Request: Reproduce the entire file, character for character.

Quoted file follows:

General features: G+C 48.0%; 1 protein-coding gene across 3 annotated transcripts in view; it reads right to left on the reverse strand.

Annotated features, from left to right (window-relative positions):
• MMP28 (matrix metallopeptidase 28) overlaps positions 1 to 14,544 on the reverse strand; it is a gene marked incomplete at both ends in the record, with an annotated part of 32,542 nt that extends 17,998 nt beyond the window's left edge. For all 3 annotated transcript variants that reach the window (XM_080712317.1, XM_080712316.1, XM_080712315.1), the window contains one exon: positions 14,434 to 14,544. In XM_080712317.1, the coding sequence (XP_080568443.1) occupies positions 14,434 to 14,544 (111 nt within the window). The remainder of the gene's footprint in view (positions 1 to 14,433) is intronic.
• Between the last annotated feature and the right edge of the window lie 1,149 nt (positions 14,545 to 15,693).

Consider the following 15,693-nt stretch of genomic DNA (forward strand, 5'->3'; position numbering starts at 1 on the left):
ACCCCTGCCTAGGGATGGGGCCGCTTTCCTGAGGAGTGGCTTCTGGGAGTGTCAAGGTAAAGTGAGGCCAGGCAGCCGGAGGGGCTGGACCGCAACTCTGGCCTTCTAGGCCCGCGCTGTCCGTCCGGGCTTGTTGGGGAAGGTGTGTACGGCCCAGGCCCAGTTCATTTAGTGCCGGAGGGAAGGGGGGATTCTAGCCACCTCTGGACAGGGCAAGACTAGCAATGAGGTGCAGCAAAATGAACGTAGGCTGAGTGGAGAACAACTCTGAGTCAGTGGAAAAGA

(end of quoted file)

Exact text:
General features: G+C 48.0%; 1 protein-coding gene across 3 annotated transcripts in view; it reads right to left on the reverse strand.

Annotated features, from left to right (window-relative positions):
• MMP28 (matrix metallopeptidase 28) overlaps positions 1 to 14,544 on the reverse strand; it is a gene marked incomplete at both ends in the record, with an annotated part of 32,542 nt that extends 17,998 nt beyond the window's left edge. For all 3 annotated transcript variants that reach the window (XM_080712317.1, XM_080712316.1, XM_080712315.1), the window contains one exon: positions 14,434 to 14,544. In XM_080712317.1, the coding sequence (XP_080568443.1) occupies positions 14,434 to 14,544 (111 nt within the window). The remainder of the gene's footprint in view (positions 1 to 14,433) is intronic.
• Between the last annotated feature and the right edge of the window lie 1,149 nt (positions 14,545 to 15,693).

Consider the following 15,693-nt stretch of genomic DNA (forward strand, 5'->3'; position numbering starts at 1 on the left):
ACCCCTGCCTAGGGATGGGGCCGCTTTCCTGAGGAGTGGCTTCTGGGAGTGTCAAGGTAAAGTGAGGCCAGGCAGCCGGAGGGGCTGGACCGCAACTCTGGCCTTCTAGGCCCGCGCTGTCCGTCCGGGCTTGTTGGGGAAGGTGTGTACGGCCCAGGCCCAGTTCATTTAGTGCCGGAGGGAAGGGGGGATTCTAGCCACCTCTGGACAGGGCAAGACTAGCAATGAGGTGCAGCAAAATGAACGTAGGCTGAGTGGAGAACAACTCTGAGTCAGTGGAAAAGA